toward the future (one should even say, Eternity. Right?). The laws of governments are based on what is
currently politically correct. The latter today especially most certainly doesn't include a view of the
future, but, rather, is currently an attitude of "live for today, and to Hell with tomorrow."
The laws of religion may seem wrong to many of us in many ways, but I think that they are more often
right than wrong, whereas the opposite most certainly appears to be true of the laws of the government. I
wrote my best thoughts about that in the appendix in the section on "THE
CONSTITUTIONAL RIGHT TO BE A PARENT" in my comments following the subsection "U.S. Supreme Court" at the end
of the article for The Liberator. If you want to read those notes, now is the best time.
I know that some will point out immediately that I'm contradicting myself, because I included also
information in the appendix (of the family history for my children) that would indicate that the Church
played an irresponsible role in the persecution of the Jews under Hitler. If you think so, think also that
you should hold your horses a bit (I love writing like this. It allows me to finish my sentences, even whole
thoughts, without being interrupted).
When Pius XII was the Pope, he did speak out against the Nazis and what they were doing, extensively so, but
perhaps not enough, and too late. However, when he appeared to be supporting the Nazis, he wasn't the Pope
yet. Aside from that, even if the RC Church itself or any other religious denomination appears to be
breaking its own rules, does that prove that those rules are wrong, or does it prove that everyone fails to follow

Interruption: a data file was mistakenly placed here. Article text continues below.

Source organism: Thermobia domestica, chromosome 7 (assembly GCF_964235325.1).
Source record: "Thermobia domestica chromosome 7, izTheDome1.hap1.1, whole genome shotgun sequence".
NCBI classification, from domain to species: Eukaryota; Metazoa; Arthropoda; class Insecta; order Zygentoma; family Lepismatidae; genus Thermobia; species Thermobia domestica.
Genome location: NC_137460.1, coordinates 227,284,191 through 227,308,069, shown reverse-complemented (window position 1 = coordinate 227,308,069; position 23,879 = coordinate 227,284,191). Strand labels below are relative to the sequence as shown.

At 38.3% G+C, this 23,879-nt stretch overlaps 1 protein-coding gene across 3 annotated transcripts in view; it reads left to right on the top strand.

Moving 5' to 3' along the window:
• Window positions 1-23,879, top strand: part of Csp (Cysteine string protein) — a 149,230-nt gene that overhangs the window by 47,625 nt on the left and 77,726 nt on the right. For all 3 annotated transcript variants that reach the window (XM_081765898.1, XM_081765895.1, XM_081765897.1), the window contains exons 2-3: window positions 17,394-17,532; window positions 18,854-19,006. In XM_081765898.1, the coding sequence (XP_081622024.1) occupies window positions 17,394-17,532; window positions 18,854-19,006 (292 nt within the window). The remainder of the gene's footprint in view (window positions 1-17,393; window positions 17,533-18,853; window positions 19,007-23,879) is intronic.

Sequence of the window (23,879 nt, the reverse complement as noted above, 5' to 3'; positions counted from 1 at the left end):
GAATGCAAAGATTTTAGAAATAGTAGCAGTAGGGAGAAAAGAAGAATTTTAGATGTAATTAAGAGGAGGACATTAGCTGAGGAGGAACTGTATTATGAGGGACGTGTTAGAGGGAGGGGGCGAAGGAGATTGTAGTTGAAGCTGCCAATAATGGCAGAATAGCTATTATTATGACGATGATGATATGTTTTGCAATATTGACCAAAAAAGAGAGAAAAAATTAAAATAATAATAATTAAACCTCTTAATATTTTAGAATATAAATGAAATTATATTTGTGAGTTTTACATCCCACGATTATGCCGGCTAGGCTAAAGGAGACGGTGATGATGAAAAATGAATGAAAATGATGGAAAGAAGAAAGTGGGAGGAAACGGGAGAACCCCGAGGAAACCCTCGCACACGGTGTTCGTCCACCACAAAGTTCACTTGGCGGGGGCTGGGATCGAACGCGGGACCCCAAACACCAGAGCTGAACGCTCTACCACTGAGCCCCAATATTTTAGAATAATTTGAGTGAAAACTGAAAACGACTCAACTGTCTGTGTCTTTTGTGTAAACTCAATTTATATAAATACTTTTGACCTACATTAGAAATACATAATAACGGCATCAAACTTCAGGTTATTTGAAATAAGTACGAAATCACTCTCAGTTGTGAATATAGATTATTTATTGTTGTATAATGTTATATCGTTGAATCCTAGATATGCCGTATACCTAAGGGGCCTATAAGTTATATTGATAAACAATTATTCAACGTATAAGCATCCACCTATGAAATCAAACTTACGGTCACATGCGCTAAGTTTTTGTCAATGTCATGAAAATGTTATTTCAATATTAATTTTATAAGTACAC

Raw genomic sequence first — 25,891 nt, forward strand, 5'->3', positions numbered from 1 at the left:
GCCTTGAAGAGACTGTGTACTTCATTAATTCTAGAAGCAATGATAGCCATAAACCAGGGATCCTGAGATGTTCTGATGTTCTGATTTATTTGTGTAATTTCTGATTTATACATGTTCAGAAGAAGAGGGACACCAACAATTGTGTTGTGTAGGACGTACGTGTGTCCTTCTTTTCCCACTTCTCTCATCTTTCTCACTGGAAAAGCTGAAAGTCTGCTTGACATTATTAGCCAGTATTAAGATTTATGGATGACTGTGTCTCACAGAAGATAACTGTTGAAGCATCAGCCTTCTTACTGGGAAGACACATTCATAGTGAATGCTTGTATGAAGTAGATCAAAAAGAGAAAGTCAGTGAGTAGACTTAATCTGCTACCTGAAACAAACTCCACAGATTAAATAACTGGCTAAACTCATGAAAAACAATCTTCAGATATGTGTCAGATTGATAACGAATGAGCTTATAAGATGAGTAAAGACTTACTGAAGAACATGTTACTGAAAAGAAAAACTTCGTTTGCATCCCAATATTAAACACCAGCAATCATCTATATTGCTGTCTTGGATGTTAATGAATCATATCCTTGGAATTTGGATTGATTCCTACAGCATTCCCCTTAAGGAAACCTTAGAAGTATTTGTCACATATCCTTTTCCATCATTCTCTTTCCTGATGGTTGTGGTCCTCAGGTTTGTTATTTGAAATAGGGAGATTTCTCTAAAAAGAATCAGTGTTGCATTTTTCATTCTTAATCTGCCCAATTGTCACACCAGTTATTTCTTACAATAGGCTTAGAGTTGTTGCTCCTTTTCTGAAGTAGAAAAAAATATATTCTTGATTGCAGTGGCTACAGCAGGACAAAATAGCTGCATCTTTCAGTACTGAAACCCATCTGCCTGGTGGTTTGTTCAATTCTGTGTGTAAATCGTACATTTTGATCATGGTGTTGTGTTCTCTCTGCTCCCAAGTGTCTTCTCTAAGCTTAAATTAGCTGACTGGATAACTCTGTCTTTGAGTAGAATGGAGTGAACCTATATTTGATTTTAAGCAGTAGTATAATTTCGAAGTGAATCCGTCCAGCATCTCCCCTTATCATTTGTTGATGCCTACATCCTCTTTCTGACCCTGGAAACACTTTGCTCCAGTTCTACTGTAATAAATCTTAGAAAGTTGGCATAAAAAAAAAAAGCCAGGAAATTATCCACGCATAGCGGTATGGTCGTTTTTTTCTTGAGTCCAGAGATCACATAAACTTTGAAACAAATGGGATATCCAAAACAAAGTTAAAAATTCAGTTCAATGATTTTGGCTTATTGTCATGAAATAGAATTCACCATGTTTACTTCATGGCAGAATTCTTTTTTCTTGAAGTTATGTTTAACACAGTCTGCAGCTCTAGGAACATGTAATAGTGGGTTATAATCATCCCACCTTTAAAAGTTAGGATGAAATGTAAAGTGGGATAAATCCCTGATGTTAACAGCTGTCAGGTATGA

them at one time or another? I would rather live by rules that are right and even idealistic and use them as
a goal that I can try to achieve, than only to live by rules constructed by our governments, rules that are
clearly deficient and often impossible to meet, rules that violate the basic human rights of individuals and
families alike, rules that violate the sanctity and meaning of life itself, rules that are bringing chaos to
all of us.
What promise is contained in any of our governments' laws? Which of them contains one single
promise for a better life? Which of those rules constitutes a realistic or ideological goal that all would
want to strive to achieve? Is there one that we would want to aim for?
Let's just take a look at a comparison of the two major ideologies that are opposing one another.
On the one side we have religion; on the other liberalism. You may want to change some of the attributes
that I'm listing here and substitute your own for some, even add new pairs. But tell me whether in the end
the outcome in that table is much different.